Interaction Methods
  • 19 Dec 2023
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Interaction Methods

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Article summary

The M400C features interaction methods which differ significantly from traditional touchscreen Android devices, and it is particularly important to keep these considerations in mind when designing the User Interface of an application intended to run on this device.

Existing applications which heavily leverage touchscreen interactions do not necessarily translate well to this device. This is due to touchscreen UI’s leveraging taps for input based on specific screen coordinates, which may not be possible with the available interaction methods depending on your use case.

Navigation Buttons

The three navigation buttons on the device include both short and long-press functionality.

The buttons generate KeyEvents which can be intercepted and handled explicitly in your application, or can be left to the system to handle. Reference Android KeyEvent documentation for details.

Short presses on the buttons will perform the following functions:

  • Foremost Button – Move focus to the right within a UI or move down if no focusable objects are available to the right. Returns the KEYCODE_DPAD_RIGHT KeyEvent.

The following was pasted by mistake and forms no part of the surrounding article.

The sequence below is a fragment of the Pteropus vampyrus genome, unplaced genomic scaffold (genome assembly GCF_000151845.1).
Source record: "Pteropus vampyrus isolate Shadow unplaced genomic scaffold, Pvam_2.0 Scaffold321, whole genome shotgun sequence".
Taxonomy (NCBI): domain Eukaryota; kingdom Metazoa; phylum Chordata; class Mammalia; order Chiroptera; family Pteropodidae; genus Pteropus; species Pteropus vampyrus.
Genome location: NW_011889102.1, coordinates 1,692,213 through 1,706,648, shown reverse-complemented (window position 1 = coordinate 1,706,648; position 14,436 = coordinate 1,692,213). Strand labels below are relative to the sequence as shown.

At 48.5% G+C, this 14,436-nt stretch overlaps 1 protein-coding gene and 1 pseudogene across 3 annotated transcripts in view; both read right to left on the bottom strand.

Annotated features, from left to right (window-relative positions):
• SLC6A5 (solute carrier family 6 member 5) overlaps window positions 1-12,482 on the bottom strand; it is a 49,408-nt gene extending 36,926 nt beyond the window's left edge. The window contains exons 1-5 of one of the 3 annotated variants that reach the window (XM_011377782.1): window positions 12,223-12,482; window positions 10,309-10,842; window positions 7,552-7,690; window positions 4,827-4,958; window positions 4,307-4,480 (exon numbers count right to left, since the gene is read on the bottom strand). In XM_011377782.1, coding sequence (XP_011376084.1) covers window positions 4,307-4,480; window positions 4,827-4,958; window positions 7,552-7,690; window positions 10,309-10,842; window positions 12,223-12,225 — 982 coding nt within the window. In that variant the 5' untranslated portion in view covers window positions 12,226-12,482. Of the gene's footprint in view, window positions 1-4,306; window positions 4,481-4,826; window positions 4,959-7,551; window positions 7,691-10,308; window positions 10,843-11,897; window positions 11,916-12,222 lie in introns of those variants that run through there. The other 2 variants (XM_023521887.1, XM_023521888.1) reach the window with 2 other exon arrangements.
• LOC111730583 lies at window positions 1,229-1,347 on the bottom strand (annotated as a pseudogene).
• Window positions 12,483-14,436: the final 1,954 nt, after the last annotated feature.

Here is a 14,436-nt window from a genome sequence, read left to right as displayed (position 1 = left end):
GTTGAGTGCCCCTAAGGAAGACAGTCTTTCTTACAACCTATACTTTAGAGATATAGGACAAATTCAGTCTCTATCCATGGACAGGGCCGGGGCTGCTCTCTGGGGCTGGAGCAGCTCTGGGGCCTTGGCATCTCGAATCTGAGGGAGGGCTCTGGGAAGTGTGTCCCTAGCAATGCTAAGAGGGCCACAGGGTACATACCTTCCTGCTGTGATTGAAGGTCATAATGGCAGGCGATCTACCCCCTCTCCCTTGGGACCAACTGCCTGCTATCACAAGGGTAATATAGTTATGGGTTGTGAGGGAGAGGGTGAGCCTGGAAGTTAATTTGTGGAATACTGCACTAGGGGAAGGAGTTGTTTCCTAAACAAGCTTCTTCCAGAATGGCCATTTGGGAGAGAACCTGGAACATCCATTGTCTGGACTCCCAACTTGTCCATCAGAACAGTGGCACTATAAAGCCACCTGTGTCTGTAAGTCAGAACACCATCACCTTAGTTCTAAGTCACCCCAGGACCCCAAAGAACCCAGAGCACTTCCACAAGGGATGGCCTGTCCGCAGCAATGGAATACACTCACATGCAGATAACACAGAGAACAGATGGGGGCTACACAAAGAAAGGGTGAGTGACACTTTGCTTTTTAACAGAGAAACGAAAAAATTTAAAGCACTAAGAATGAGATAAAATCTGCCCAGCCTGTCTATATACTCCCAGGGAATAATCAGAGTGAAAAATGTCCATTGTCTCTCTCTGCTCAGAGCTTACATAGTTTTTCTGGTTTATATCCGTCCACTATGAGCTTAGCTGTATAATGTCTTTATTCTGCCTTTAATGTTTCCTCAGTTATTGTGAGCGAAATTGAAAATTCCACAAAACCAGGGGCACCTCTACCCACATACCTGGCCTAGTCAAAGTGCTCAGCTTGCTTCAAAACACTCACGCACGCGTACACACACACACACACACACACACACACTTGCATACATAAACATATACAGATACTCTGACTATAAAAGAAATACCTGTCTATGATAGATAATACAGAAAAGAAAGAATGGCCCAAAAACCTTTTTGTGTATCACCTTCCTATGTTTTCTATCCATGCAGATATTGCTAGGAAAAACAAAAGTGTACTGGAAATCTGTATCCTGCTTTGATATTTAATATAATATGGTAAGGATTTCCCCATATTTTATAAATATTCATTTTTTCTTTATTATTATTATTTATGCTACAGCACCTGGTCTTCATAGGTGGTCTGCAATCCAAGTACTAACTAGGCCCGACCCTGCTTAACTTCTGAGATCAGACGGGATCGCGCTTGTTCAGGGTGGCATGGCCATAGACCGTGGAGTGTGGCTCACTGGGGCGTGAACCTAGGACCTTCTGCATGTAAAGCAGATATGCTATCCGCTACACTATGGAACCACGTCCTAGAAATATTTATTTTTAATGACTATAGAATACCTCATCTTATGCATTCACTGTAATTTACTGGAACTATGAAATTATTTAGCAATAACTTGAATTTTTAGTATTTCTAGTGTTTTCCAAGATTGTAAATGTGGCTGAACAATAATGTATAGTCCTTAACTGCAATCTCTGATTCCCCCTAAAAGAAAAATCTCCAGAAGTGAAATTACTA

• Middle Button – Move focus to the left within a UI or move up if no focusable objects are available to the left. Returns the KEYCODE_DPAD_LEFT KeyEvent.

  • Rearmost Button – Will select the current UI element which has focus. Returns the KEYCODE_DPAD_CENTER KeyEvent.

Long presses on the buttons will perform the following functions:

  • Foremost Button – Brings up a context menu for the current area of the UI, allowing users to access additional functions without crowding the UI. (KEYCODE_MENU)

  • Middle Button – Returns to the Home screen. Returns KEYCODE_HOME.

  • Rearmost Button – Moves back one step in the UI. Returns KEYCODE_BACK.


The M400C features a two-axis touchpad to that can detect a wide variety of user gestures.

The touchpad is implemented as a trackball device, and methods such as dispatchTrackballEvent() and onTrackballEvent() can be used to capture and process the raw touchpad events.

As a fallback, if you do not handle the trackball events in your application, there are predefined single, double, and triple-finger gestures that generate key presses. These keys can be captured with standard Android methods. Refer Android KeyEvent documentation for details.

One finger

  • Swipe back to front: KEYCODE_DPAD_RIGHT

  • Swipe front to back: KEYCODE_DPAD_LEFT

  • Swipe bottom to top: KEYCODE_DPAD_UP

  • Swipe top to bottom: KEYCODE_DPAD_DOWN



Two fingers

  • Swipe back to front: KEYCODE_FORWARD_DEL

  • Swipe front to back: KEYCODE_DEL

  • Swipe bottom to top: KEYCODE_VOLUME_UP

  • Swipe top to bottom: KEYCODE_VOLUME_DOWN

  • Swipe top to bottom and hold: KEYCODE_VOLUME_MUTE



Three fingers


  • Hold: KEY_F12

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